Tajuddin Claims Malaysian Meat Cartels Are A Monopoly That Bully Smaller Local Businesses

He said the meat cartels' huge influence enabled them to prevent Bumiputera companies from thriving.

Cover image via Salhani Ibrahim/Berita Harian & Free Malaysia Today

Former deputy agriculture minister Datuk Seri Tajuddin Abdul Rahman has revealed that not only do meat cartels exist, they are also run by non-Bumiputera companies

Speaking to Free Malaysia Today, Tajuddin — who served the ministry between 2013 and 2018 during the Barisan Nasional administration — said the cartels have been in operation for decades and they refused to share the billion-ringgit industry with Bumiputera companies.

While he was in power, he tried to break up the cartels' monopoly control so that imported meat would not go to only two to three non-Bumiputera companies.

To achieve that, Tajuddin tried setting up new arrangements with companies in India to supply meat to Bumiputera companies.

"Meat cartels exist. These companies control the export market from India and Australia, and if there are new players they will undercut the price or do all sorts of things to keep the monopoly," said the Pasir Salak Member of Parliament (MP).

"The monopoly allows them to control the price of the meat."

Former deputy agriculture minister Datuk Seri Tajuddin Abdul Rahman.

Image via Yusof Mat Isa/Malay Mail

In the past, he requested the Department of Islamic Development Malaysia (JAKIM) and the Department Of Veterinary Services to hire more officers to monitor the halal standards in those companies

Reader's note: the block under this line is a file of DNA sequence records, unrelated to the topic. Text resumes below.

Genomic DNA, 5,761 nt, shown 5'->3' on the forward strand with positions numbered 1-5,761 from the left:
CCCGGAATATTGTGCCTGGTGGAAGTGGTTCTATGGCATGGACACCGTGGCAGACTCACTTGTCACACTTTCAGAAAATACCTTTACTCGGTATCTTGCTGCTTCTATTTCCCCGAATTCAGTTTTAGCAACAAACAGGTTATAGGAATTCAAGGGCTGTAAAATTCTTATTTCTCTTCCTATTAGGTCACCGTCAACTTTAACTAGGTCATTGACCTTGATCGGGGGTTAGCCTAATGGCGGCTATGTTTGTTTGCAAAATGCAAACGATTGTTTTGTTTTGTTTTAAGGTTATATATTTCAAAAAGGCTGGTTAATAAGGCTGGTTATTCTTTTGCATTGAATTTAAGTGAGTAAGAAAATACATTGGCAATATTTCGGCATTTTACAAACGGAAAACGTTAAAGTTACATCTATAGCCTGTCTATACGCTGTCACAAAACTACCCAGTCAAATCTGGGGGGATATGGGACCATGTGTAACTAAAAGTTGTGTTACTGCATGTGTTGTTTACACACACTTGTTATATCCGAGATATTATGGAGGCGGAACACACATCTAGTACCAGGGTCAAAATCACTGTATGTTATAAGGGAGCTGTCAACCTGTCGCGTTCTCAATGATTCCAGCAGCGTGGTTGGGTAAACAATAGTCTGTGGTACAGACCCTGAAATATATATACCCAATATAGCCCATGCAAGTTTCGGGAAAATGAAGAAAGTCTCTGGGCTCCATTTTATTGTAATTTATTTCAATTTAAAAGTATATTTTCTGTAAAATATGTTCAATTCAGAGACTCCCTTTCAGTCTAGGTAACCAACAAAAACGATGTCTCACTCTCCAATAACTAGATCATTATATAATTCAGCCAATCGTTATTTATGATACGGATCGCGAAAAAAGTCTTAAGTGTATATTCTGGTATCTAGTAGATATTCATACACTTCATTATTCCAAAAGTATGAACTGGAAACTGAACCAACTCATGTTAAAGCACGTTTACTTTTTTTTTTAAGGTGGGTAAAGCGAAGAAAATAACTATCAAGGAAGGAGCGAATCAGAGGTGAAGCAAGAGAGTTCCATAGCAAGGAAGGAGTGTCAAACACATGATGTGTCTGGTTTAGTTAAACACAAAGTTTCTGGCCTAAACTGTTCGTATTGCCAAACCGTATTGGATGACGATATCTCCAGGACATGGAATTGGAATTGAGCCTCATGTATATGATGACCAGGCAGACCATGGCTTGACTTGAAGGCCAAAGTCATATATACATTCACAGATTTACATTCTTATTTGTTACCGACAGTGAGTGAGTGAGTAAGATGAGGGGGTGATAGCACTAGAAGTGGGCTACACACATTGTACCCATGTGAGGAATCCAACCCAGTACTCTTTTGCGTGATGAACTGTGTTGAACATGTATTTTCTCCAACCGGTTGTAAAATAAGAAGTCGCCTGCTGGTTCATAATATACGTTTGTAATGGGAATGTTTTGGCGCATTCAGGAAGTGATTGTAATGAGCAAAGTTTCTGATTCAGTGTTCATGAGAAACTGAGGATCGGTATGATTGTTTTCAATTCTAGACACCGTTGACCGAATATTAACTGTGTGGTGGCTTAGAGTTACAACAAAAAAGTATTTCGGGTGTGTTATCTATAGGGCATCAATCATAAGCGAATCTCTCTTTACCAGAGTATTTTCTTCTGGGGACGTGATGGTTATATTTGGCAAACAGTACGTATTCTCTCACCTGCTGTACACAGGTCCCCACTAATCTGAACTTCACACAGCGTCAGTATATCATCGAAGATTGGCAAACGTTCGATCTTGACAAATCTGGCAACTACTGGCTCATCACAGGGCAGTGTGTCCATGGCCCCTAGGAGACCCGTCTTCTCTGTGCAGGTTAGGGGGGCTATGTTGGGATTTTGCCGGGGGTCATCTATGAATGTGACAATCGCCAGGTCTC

However, Tajuddin said he is unsure if the Pakatan Harapan (PH) government followed through with his suggestion after BN lost the 14th General Election (GE14).

He explained that local and foreign cartels had a collusive working relationship that prevented new players from thriving in the market, which was why he started working with new suppliers in India.

Tajuddin added that although he is aware that the cartels are the monopoly in the industry, he did not know the imported meat was mixed with non-halal meat and being passed off as halal to the local markets until the issue was exposed by the media last month.

A report by New Straits Times published yesterday, 24 January, also highlighted the problem, alleging that local meat cartels would go to the extent of "bullying" Bumiputera competitors by conspiring with the overseas cartels to manipulate the prices.

It is learnt that local meat cartels played the numbers game with Bumiputera companies in order to cramp down their profitability and ensure they suffer losses.

To resolve the issue, the Malaysia Halal Council has been reinstated, with Prime Minister Tan Sri Muhyiddin Yassin temporarily chairing the council

According to New Straits Times, the council was previously abolished under the PH administration. Before its shutdown, the council was usually chaired by the Deputy Prime Minister of that time.

As of today, the Malaysian Anti-Corruption Commission (MACC) has arrested 11 individuals connected to the scandal.

Among them, five suspects are Department of Malaysian Quarantine Inspection Services officers, one delivery agent, and several directors and employees from two importing companies.

Read more about the scandal here:

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